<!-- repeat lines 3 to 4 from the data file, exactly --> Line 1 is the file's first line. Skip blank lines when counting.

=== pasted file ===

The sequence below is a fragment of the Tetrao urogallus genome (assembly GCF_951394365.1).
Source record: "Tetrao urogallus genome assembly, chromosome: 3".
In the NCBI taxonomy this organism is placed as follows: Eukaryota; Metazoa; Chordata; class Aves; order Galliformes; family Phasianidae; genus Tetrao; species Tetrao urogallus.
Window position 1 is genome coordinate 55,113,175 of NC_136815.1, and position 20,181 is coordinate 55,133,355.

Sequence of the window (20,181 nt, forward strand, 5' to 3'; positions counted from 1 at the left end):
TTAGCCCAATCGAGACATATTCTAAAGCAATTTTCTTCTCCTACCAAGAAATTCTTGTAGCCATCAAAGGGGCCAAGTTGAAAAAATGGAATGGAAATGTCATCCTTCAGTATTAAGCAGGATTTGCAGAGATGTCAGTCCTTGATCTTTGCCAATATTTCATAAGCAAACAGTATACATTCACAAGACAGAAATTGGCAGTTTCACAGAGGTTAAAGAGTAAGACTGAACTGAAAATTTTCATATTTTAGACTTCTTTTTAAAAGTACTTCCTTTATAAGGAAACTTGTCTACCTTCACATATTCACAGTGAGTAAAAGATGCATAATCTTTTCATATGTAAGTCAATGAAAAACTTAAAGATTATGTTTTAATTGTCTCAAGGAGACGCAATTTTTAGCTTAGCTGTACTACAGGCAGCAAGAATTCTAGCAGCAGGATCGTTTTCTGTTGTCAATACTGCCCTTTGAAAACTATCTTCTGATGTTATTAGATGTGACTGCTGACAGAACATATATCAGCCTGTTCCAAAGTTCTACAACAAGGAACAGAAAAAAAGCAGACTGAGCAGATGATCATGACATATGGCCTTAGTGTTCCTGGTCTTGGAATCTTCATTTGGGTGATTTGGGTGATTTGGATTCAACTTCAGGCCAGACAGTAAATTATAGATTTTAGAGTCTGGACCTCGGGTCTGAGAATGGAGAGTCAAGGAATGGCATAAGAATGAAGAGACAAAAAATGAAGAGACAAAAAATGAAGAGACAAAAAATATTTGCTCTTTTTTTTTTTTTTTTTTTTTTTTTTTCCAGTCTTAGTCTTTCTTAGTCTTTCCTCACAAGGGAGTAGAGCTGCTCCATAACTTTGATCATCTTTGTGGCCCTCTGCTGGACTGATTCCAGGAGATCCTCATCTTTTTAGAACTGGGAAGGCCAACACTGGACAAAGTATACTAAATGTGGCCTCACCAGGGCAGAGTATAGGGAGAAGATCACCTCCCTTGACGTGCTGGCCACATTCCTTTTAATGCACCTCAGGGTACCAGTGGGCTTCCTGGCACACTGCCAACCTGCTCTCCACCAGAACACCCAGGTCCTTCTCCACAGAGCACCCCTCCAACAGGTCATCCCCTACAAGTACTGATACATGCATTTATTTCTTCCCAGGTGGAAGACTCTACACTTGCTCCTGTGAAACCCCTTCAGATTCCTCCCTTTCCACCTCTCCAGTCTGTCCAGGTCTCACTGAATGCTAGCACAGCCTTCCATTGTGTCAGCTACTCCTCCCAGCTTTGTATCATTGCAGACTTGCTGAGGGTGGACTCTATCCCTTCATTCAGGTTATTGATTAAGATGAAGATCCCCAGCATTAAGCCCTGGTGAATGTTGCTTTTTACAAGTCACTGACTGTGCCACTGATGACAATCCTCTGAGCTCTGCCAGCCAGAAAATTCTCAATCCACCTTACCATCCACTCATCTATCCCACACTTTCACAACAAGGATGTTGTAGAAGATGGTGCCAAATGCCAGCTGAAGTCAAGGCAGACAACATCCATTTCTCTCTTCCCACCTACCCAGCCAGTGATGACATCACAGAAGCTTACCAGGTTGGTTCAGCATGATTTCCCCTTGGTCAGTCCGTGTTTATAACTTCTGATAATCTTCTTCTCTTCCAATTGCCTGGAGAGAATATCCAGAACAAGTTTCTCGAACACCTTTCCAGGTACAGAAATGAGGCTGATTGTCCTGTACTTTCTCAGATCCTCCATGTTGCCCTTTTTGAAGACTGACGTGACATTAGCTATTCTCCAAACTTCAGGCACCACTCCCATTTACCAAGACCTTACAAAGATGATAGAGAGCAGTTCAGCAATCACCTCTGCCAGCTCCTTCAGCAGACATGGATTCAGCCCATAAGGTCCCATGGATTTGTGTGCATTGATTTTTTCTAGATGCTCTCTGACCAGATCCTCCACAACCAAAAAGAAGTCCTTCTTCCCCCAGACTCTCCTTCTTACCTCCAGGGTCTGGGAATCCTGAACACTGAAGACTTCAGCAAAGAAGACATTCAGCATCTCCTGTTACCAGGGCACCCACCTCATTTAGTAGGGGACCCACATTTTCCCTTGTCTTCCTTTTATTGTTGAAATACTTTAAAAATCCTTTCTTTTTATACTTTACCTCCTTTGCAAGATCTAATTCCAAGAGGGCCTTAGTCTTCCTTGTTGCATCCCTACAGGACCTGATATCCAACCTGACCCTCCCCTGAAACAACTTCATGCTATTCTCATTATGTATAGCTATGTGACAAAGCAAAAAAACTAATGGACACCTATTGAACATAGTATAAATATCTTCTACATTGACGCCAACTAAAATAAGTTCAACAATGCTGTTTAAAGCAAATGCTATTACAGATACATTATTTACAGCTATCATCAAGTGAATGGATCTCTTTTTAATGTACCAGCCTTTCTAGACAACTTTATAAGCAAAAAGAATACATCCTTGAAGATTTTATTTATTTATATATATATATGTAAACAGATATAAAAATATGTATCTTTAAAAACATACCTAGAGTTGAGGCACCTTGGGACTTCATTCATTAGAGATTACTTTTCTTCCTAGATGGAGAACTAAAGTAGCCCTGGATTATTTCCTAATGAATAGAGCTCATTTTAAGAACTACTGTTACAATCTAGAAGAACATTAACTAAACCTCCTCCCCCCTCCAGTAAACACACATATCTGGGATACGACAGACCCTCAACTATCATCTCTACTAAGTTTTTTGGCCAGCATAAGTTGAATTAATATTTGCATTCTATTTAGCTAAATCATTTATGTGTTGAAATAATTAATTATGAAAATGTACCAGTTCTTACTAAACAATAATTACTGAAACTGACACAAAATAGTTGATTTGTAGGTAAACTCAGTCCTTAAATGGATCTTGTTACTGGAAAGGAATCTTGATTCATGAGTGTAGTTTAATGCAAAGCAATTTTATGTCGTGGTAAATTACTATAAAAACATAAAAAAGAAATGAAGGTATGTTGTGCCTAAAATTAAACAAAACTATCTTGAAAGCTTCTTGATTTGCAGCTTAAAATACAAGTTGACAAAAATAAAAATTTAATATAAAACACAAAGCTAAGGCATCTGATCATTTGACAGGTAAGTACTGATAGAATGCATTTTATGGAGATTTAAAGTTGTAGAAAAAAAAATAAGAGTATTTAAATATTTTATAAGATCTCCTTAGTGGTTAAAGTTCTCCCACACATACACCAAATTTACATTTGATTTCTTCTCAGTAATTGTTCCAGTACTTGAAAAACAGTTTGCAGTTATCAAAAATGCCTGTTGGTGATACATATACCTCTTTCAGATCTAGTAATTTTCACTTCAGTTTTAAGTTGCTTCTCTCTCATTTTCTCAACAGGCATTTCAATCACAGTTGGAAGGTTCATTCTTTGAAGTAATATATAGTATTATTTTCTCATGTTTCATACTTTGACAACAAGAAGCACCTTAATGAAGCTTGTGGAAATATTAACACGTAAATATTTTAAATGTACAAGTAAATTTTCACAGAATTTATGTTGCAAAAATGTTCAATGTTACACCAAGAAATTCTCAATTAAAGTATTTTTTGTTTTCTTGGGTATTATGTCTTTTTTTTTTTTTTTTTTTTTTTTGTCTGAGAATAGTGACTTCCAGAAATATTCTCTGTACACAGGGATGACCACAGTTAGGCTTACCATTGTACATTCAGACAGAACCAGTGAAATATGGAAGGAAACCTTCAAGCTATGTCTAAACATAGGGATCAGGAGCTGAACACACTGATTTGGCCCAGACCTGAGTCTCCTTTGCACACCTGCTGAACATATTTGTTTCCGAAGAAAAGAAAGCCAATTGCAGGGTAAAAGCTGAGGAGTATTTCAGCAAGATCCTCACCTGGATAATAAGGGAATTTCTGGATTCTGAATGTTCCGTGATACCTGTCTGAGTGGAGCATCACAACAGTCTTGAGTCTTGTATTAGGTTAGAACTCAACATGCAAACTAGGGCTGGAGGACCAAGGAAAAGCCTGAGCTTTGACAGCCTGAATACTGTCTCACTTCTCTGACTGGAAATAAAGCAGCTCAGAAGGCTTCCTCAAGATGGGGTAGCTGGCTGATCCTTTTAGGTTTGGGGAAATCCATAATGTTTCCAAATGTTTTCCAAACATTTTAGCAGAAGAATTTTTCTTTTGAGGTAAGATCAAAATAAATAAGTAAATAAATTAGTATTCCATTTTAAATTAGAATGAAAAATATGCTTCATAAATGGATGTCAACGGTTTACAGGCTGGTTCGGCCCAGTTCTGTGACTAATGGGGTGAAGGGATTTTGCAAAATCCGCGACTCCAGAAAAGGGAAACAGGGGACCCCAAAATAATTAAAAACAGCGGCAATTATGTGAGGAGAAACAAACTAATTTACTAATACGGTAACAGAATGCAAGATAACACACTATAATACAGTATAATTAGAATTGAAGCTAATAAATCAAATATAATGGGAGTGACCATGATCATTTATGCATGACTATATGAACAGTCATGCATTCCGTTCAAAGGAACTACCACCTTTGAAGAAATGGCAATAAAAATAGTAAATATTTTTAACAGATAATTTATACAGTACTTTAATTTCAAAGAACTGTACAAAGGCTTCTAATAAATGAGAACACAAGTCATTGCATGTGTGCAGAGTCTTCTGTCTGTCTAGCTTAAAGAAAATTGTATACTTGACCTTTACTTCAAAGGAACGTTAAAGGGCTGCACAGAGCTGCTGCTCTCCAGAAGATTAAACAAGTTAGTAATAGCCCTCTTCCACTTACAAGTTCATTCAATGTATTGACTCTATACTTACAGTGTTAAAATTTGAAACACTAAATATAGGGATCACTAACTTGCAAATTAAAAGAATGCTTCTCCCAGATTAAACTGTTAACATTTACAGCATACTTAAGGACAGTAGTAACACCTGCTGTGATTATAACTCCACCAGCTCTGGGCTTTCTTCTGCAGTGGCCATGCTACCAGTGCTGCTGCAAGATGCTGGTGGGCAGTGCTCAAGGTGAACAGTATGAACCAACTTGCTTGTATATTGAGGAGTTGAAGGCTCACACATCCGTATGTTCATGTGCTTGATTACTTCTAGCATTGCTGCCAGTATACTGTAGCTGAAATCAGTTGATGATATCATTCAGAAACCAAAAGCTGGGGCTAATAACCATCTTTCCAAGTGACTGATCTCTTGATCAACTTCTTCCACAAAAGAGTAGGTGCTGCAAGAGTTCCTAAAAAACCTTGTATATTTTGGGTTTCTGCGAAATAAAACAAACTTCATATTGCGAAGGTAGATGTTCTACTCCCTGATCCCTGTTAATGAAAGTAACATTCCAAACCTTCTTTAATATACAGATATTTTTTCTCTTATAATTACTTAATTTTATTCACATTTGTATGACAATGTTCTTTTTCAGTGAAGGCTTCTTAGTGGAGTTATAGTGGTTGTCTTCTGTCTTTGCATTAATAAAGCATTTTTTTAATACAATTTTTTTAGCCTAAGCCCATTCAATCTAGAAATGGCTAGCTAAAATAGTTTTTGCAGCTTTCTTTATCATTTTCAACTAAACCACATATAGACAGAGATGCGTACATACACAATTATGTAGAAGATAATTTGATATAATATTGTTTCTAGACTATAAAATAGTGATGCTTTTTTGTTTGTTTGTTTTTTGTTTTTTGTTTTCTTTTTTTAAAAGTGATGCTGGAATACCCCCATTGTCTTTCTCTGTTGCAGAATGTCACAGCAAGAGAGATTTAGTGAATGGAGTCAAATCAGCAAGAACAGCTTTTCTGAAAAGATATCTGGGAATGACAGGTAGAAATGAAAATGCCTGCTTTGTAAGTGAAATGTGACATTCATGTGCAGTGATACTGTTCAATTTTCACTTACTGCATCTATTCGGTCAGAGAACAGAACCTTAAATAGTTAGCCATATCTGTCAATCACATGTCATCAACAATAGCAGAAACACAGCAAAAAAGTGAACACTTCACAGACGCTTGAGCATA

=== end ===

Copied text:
In the NCBI taxonomy this organism is placed as follows: Eukaryota; Metazoa; Chordata; class Aves; order Galliformes; family Phasianidae; genus Tetrao; species Tetrao urogallus.
Window position 1 is genome coordinate 55,113,175 of NC_136815.1, and position 20,181 is coordinate 55,133,355.